POM: Prescription only medicine
This information is intended for use by health professionals
Excipient(s) with known effect:Ethanol 5.000mgFor the full list of excipients, see section 6.1.
Antepartum• Induction of labour for medical reasons, e.g. in cases of post-term gestation, premature rupture of the membranes, pregnancy-induced hypertension (pre-eclampsia)• Stimulation of labour in hypotonic uterine inertia• Early stages of pregnancy as adjunctive therapy for the management of incomplete, inevitable, or missed abortion.Postpartum• During caesarean section, but following delivery of the child • Prevention and treatment of postpartum uterine atony and haemorrhage
Renal impairmentNo studies have been performed in renally impaired patients.
Hepatic impairmentNo studies have been performed in hepatically impaired patients.
Paediatric populationNo studies have been performed in paediatric patients.
Elderly populationNo studies have been performed in elderly patients (65 years old and over).
Induction of labourThe induction of labour by means of oxytocin should be attempted only when strictly indicated for medical reasons. Administration should only be under hospital conditions and qualified medical supervision.
Cardiovascular disordersSyntocinon should be used with caution in patients who have a pre-disposition to myocardial ischaemia due to pre-existing cardiovascular disease (such as hypertrophic cardiomyopathy, valvular heart disease and/or ischaemic heart disease including coronary artery vasospasm), to avoid significant changes in blood pressure and heart rate in these patients.
QT syndromeSyntocinon should be given with caution to patients with known 'long QT syndrome' or related symptoms and to patients taking drugs that are known to prolong the QTc interval (see section 4.5 Interaction with other medicinal products and other forms of interaction).When Syntocinon is given for induction and enhancement of labour:• Foetal distress and foetal death: Administration of oxytocin at excessive doses results in uterine overstimulation which may cause foetal distress, asphyxia and death, or may lead to hypertonicity, tetanic contractions or rupture of the uterus. Careful monitoring of foetal heart rate and uterine motility (frequency, strength, and duration of contractions) is essential, so that the dosage may be adjusted to individual response.• Particular caution is required in the presence of borderline cephalopelvic disproportion, secondary uterine inertia, mild or moderate degrees of pregnancy-induced hypertension or cardiac disease, and in patients above 35 years of age or with a history of lower-uterine-segment caesarean section.• Disseminated intravascular coagulation: In rare circumstances, the pharmacological induction of labour using uterotonic agents, including oxytocin increases the risk of post partum disseminated intravascular coagulation (DIC). The pharmacological induction itself and not a particular agent is linked to such risk. This risk is increased in particular if the woman has additional risk factors for DIC such as being 35 years of age or over, complications during pregnancy and gestational age more than 40 weeks. In these women, oxytocin or any other alternative drug should be used with care, and the practitioner should be alerted by signs of DIC.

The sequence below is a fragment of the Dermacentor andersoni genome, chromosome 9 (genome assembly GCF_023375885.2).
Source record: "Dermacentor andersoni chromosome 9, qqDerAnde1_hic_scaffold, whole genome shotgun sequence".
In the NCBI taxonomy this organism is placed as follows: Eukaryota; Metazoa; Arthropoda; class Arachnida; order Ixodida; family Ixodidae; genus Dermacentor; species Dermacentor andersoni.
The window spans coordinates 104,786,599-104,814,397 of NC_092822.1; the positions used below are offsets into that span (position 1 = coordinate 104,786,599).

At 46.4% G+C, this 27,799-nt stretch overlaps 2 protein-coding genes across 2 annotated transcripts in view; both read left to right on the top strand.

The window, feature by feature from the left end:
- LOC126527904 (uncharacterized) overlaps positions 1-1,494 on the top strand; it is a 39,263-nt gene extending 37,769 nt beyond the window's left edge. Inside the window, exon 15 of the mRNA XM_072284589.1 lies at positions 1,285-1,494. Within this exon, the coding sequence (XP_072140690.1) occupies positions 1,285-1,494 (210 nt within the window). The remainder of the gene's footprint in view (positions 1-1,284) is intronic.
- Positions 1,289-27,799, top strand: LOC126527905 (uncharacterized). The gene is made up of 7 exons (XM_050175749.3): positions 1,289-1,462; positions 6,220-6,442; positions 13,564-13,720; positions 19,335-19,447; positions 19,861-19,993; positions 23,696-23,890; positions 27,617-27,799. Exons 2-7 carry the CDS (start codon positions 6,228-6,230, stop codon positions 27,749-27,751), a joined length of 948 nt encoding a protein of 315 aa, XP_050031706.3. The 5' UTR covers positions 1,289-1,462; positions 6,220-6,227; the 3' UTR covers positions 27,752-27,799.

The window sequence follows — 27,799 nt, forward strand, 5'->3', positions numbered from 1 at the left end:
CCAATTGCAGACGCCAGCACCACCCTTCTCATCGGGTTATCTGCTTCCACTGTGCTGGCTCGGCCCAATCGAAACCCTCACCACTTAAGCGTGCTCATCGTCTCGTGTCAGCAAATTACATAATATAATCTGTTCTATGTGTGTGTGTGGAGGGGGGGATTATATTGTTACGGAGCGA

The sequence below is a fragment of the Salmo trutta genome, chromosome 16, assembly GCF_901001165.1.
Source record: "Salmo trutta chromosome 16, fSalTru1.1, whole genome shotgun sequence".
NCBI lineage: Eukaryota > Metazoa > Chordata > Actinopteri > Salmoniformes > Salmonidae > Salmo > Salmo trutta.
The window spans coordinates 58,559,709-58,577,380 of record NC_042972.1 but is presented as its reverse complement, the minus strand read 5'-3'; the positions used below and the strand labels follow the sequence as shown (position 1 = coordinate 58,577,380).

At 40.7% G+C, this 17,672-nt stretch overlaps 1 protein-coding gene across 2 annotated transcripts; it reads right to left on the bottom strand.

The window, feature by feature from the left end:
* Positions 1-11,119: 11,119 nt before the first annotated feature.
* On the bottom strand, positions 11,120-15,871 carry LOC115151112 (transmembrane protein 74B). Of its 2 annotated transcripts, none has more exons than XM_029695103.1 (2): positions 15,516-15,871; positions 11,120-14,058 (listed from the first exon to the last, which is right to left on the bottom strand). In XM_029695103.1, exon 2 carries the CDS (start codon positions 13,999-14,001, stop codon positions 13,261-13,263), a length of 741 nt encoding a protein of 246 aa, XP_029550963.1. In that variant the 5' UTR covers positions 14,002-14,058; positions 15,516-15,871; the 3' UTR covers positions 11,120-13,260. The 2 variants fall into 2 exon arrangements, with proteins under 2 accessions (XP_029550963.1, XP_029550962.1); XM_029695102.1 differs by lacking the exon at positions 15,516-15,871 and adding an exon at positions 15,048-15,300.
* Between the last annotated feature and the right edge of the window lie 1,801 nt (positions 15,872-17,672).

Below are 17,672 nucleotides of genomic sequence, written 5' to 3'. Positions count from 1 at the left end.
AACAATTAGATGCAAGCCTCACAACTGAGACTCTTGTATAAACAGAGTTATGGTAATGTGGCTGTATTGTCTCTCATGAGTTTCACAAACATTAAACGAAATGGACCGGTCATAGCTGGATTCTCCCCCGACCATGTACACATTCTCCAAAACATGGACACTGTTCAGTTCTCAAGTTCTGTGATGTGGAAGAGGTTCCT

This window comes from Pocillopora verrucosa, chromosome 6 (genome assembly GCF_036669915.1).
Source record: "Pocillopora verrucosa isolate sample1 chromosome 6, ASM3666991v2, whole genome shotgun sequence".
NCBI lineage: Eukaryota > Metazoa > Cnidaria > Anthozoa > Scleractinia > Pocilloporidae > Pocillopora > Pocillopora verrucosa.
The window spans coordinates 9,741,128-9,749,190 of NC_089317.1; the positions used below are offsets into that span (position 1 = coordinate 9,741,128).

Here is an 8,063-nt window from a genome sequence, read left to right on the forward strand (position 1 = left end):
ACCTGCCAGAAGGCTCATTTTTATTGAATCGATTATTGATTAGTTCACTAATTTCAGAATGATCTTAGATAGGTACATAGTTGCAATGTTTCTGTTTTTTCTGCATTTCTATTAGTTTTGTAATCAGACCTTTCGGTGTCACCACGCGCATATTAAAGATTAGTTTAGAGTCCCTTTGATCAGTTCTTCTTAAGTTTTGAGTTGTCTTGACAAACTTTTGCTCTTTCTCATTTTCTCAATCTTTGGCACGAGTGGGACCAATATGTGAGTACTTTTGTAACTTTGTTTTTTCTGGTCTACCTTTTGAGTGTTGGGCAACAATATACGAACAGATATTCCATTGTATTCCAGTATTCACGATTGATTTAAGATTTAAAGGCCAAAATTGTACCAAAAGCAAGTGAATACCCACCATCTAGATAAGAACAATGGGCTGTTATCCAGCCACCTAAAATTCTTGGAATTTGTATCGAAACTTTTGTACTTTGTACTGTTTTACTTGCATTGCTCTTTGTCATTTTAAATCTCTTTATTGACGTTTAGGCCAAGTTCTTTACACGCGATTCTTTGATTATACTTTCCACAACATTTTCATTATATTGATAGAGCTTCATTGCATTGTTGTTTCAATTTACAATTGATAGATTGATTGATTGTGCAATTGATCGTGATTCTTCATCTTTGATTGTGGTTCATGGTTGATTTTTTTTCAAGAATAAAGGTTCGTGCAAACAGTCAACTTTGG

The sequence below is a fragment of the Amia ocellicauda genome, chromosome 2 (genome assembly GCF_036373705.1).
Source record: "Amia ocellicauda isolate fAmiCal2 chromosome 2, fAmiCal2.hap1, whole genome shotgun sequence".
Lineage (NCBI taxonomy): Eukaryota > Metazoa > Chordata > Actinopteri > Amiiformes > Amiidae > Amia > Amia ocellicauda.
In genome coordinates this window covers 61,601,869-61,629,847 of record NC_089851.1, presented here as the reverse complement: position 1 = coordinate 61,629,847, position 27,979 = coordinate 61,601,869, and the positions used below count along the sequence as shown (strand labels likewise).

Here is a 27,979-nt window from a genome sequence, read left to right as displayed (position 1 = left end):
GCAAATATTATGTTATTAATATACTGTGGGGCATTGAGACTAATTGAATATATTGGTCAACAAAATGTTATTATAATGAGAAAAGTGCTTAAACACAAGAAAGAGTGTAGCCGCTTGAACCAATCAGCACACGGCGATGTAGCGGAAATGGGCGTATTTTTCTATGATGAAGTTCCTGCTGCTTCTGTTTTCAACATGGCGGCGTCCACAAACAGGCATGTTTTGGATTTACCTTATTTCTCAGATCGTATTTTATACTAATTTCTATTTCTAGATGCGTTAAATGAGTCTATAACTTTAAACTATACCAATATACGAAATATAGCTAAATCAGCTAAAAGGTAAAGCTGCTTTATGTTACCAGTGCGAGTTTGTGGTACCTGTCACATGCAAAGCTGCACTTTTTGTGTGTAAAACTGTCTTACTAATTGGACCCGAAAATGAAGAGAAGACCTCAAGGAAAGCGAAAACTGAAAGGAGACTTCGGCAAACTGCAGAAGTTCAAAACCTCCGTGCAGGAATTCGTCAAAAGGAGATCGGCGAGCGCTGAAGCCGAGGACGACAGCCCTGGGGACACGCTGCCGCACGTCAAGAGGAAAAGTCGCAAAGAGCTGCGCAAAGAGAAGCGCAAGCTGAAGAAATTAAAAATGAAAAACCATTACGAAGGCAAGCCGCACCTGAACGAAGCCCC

Intrauterine deathIn the case of foetal death in utero, and/or in the presence of meconium-stained amniotic fluid, tumultuous labour must be avoided, as it may cause amniotic fluid embolism.
Water intoxicationBecause oxytocin possesses slight antidiuretic activity, its prolonged i.v. administration at high doses in conjunction with large volumes of fluid, as may be the case in the treatment of inevitable or missed abortion or in the management of postpartum haemorrhage, may cause water intoxication associated with hyponatraemia. The combined antidiuretic effect of oxytocin and the i.v. fluid administration may cause fluid overload leading to a haemodynamic form of acute pulmonary oedema without hyponatraemia. To avoid these rare complications, the following precautions must be observed whenever high doses of oxytocin are administered over a long time: an electrolyte-containing diluent must be used (not dextrose); the volume of infused fluid should be kept low (by infusing oxytocin at a higher concentration than recommended for the induction or enhancement of labour at term); fluid intake by mouth must be restricted; a fluid balance chart should be kept, and serum electrolytes should be measured when electrolyte imbalance is suspected.